Why is self-awareness such an important component of leadership?

That’s one of the questions we’ll tackle in this week’s seminar at Running Start, where I serve as Board Co-Chair and where we are working to develop young women’s leadership potential.

A few years ago, I studied at Harvard Business School as part of an executive education program called “Authentic Leadership Development.” At its core, becoming an authentic leader requires understanding who you are and what’s most important to you, and where you derive meaning that will sustain you even when you experience inevitable setbacks or periods of chaos in your job, career and life. A key to reaching self-awareness includes doing the hard work to really understand your personal narrative, but also, and perhaps most importantly, requires reaching out to others for feedback on how they see you so that you can see yourself from their perspective. We all have blind spots, especially related to how others see us. The best way to shine some light on those blind spots is to get honest, objective, constructive feedback. But, it goes beyond just receiving feedback. No amount of feedback will help us if we are not prepared to listen. And frankly, tough feedback can be pretty difficult to hear. So, we’ll talk about how to avoid defensiveness, and how best to prepare for tough conversations that we may not want to hear, but that we need to hear.

One of the tips we’ll discuss in class involves approaching feedback with an open mind and a willingness to grow and improve, rather than with a closed mindset that often accompanies the pursuit of perfection. Feedback is much harder to hear when you aspire to perfection. When perfection is your standard, feedback will make you feel particularly dejected and defeated. But, if you establish a mindset focused on personal growth and improvement, it can change how you hear the feedback, even when it’s negative. Another great tip we’ll discuss: prepare a few lines in advance of receiving feedback that will enable you to respond more constructively and also help you get even more detailed feedback. You might say: “Tell me more about how I could adjust my actions/speaking style/presentation” etc… or ask “Have you ever had this challenge? How did you handle it? Do you have any specific suggestions for what I might do to address this?” Another helpful tip is to always keep a running checklist of your skills. Robert Kaplan writes about this in his terrific book “What You’re Really Meant To Do.” By having a list of your skills and accomplishments, as well as a list of things to work on, that can also help create a more productive conversation by setting a benchmark for areas where you and the person giving you feedback believe you should work to improve. The more specific the feedback and the more open your are to receiving it the more productive and useful it will be.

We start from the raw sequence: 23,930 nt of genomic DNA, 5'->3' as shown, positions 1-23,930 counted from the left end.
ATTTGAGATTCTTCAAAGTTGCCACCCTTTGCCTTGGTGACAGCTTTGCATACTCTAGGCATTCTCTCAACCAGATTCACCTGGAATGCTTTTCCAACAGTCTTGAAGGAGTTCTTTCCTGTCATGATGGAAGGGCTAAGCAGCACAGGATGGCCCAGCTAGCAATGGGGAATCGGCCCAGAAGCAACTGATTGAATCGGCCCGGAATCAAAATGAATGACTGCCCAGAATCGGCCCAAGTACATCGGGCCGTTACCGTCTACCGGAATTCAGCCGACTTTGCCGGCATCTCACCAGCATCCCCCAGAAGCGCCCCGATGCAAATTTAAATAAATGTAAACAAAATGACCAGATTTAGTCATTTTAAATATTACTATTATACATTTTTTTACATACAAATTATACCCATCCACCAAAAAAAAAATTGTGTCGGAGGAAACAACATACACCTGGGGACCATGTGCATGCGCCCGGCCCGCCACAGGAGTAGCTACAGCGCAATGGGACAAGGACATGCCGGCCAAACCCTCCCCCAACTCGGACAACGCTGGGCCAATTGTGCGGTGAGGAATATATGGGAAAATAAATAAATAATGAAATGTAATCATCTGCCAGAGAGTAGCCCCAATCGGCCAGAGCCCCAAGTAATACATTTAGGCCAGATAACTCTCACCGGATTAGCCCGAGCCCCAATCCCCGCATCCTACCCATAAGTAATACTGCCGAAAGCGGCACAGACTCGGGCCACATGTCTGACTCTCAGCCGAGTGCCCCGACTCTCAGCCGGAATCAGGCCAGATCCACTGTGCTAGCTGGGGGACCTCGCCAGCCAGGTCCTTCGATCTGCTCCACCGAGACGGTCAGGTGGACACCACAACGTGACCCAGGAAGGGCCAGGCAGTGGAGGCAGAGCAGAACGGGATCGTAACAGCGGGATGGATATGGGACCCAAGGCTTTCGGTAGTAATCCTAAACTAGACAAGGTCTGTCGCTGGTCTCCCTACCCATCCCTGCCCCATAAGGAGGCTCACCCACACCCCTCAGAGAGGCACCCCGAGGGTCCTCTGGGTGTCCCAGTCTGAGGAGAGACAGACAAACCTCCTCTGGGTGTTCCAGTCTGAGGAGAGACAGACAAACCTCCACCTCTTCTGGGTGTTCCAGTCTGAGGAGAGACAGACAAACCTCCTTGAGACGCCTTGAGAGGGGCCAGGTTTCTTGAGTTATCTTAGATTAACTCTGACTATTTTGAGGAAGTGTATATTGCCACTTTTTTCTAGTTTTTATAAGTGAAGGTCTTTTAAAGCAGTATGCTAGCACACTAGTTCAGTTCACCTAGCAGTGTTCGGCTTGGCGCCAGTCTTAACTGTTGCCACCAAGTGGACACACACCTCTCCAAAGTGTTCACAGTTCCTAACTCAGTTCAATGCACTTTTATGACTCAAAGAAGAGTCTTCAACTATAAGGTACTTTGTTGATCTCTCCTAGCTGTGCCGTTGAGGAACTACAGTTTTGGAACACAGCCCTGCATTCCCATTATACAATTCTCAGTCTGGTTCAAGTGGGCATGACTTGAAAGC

There is no single approach to leadership development that works for everyone, but developing a stronger sense of self and the awareness of how we are perceived can be particularly useful regardless of where our aspirations take us.  #

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